Clown, or: Entertainer

A sijo

Must people be entertaining \ in order to be our friends
or at least in order to become \ our friends when we meet them?
I could pen some boring poetry \ but I don't want to know.

The two enemies of human happiness are pain and boredom.

Arthur Schopenhauer (1788-1860)

34 thoughts on “Clown, or: Entertainer”

  1. I guess there has to be some spark to forge a connection. And perception depends on the individual. Even the most boring ones might tickle the fancy of someone. πŸ™‚

      1. Dull people I would accept as pleasant company as not everybody is bright, exciting, or entertaining. Boring people I would take in limited dosages, like a sleeping pill.

  2. Your poetry is never boring, but even if it were, I would still be your friend. 😁 I doubt you will ever test your readers’ loyalty with boredom. You would be the first to lose interest.

  3. A small experience from my Second Life, David.. I met someone in Second Life and we became friends..I admired his talent for 3D modeling and he taught me many things..We went on adventures..danced , were silly, turned into hedgehogs and consoled each other..One day years later he told me he lived in Costa Rica 3 hours away…I never knew that.. but I invited him to my house for lunch (a 3 hour drive)
    When we met that day he said,”You really are Karima” and I said Yes, and you are Laan:) We didn’t miss a was just like changing costumes to meet in Real Life..we felt instantly comfortable with each other..It was a wonderful lunch:):)

  4. Lovely and contemplative sijo. The pressure is off – we will likely never meet in person so you needn’t worry about making an impression….

  5. I sometimes wonder if in real life, when people try to be friends, they’re competing against the versions of people we see in media. If we can only be friends if we compare in greatness to the great. It’s probably (hopefully) wrong. TV has been around for a long time…

    Maybe an interesting hypothesis for someone in the social sciences, measuring the amount of friends people have vs the amount of labour or money being poured into entertainment. See if there’s a negative correlation there. Even if there is, it wouldn’t really prove my hypothesis, but maybe it’d enable people to ask further questions which might enlighten things.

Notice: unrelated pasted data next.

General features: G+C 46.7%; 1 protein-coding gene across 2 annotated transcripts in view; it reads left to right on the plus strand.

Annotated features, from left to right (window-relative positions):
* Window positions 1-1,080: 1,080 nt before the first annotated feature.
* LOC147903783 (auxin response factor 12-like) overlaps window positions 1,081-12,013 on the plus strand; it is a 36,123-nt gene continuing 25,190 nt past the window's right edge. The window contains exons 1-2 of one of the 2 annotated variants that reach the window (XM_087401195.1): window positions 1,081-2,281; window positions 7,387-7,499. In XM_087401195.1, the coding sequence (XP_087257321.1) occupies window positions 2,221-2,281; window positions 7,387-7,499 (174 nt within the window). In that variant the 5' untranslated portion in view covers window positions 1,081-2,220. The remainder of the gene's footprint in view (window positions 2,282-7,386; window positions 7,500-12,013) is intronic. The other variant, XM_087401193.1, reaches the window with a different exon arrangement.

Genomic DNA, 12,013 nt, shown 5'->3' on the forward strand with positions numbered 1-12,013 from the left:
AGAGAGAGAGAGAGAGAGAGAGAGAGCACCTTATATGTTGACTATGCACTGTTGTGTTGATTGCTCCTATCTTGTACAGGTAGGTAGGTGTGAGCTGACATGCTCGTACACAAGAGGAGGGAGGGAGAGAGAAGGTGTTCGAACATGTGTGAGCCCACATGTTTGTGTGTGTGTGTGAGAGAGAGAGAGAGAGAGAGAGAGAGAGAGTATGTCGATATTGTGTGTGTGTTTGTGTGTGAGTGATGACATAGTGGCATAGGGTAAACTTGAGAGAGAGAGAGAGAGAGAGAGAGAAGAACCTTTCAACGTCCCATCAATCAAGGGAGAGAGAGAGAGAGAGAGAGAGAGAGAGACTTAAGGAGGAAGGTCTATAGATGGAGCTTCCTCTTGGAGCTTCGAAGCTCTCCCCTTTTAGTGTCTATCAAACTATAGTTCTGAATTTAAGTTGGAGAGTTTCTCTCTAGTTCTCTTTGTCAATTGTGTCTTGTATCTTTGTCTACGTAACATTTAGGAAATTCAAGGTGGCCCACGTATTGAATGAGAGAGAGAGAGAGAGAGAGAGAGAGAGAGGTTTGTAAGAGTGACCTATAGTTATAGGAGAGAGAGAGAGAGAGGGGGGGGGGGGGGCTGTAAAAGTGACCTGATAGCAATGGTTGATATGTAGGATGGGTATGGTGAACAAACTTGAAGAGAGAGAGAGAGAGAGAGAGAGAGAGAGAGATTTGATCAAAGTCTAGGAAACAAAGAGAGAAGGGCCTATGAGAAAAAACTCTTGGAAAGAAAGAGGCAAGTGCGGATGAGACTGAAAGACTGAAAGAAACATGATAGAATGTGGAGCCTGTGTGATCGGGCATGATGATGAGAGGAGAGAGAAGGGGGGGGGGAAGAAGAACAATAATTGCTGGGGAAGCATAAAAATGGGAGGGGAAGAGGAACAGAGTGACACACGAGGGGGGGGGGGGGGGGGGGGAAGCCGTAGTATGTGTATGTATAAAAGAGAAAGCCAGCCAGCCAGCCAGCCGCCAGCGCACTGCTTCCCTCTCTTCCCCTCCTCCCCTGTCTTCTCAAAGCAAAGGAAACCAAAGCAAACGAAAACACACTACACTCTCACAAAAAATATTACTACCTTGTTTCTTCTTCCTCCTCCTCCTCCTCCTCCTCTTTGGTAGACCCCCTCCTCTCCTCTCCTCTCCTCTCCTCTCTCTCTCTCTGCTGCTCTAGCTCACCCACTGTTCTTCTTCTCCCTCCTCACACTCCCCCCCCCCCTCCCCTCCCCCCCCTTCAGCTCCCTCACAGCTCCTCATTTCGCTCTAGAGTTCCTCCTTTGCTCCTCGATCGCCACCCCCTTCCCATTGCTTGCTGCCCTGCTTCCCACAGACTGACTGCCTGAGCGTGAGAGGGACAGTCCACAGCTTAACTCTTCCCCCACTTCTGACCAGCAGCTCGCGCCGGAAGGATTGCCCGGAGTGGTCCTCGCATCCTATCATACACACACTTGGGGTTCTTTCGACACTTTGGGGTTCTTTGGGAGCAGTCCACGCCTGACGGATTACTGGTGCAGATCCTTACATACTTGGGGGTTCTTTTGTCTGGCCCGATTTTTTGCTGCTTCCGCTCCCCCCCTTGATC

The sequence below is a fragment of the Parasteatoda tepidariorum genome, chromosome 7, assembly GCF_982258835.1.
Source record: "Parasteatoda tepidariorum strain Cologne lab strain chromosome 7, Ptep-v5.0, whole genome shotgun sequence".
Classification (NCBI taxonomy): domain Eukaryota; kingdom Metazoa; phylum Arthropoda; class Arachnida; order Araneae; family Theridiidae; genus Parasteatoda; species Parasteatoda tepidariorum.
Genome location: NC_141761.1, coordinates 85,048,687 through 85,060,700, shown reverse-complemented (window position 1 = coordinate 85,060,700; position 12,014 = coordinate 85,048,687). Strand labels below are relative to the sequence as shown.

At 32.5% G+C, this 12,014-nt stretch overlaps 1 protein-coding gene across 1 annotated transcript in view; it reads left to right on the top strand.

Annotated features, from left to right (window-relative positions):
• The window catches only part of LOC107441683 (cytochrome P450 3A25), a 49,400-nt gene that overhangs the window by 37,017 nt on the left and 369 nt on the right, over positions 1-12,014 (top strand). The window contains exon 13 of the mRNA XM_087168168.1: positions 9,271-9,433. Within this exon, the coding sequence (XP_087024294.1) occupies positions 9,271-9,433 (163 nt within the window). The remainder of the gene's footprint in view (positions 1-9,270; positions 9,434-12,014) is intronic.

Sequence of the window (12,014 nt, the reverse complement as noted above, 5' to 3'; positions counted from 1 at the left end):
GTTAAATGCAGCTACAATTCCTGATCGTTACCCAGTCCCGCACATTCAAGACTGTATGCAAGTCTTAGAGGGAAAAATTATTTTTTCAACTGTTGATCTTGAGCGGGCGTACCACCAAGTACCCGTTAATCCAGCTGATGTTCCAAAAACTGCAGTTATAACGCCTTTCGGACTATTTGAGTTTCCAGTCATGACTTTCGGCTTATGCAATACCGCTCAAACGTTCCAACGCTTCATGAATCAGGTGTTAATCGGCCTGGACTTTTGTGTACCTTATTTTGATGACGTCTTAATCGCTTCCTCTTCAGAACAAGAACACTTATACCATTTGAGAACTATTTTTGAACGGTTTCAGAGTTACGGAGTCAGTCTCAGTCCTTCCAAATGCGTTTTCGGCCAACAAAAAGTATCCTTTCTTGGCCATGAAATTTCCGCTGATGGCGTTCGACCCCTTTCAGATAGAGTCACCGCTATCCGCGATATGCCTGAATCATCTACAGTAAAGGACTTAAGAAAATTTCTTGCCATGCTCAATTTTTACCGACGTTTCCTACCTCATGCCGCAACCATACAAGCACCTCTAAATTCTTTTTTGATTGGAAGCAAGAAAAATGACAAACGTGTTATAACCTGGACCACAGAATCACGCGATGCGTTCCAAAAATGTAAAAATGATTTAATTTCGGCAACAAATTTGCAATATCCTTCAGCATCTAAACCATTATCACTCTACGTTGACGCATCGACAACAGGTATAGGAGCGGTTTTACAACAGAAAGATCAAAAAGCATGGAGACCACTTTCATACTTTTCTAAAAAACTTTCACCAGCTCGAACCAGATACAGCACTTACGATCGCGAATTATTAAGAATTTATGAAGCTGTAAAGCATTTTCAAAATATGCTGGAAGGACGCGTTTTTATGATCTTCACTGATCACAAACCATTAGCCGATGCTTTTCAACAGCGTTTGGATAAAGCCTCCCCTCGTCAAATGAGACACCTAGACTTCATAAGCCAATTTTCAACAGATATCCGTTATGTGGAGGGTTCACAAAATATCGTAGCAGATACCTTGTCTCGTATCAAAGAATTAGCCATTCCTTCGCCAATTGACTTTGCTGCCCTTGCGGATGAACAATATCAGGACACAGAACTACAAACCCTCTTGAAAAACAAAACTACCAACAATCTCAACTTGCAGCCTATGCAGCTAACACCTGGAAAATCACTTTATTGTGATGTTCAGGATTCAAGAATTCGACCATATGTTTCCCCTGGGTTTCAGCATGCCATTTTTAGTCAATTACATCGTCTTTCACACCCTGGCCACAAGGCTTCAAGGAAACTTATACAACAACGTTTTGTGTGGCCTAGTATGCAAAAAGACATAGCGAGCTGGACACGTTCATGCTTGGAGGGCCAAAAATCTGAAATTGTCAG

1. the amount of friends people have vs the amount of labour or money being poured into entertainment.

      That would be incredibly interesting… but we’d have to come up with a very clear and specific definition of “friend”


      1. You’re right about that, without a good definition of “friend” you could just be measuring people’s changing definition of the word friend. Maybe it’d be possible to correct for it slightly if you have studies into what friendship means to people from around the same time and place, but having to correct for things would make things quite muddy,

        Haven’t really looked into those studies showing the decline in the number of friends people have. Maybe one day I will.

        It’s too bad we can only conduct surveys in the present. This stuff would be a lot easier if we could, but perhaps that’d ruin the mystery of the past.

  6. got interested in the definition of sijo and found an essay by someone who contrasts it with haiku as introducing an element of irony or social reality into the purely nature-oriented haiku. From what I am reading about Basho, that does not do him justice. Oh so much to learn still, but hey at my age, they say it can help to avoid dementia.

    1. In truth, I know little about sijos other than what I’ve read on poetry websites – but I kinda like it – not too long, not too short!


      1. sure and I know nothing – you seem to get close to my prose poems, that I notice. I was only referring to the one article comparing haiku and sijo where they were saying haiku was nature only which does not seem to be correct imho. That’s all. xx

  7. Great this Schopenhauer-quote. Schopenhauer wrote quite a practical philosophy but only loved his poodle.
    Thanks for sharing
    The Fab Four of Cley
    πŸ™‚ πŸ™‚ πŸ™‚ πŸ™‚

  8. The most important thing is to suck people in at first, so that when you no longer entertain them, they’ll be too biased to know the difference. πŸ˜‚

    Jokes aside, I love this piece. And let me tell you, NONE of your poems are boring.

    Very beautifully written and introspective. ❀️

  9. Are you bored, my friend?
    Spin the mobile o’er your crib.
    That’s entertainment!

    β€œIn order to live free and happily you must sacrifice boredom. It is not always an easy sacrifice.” Richard Bach

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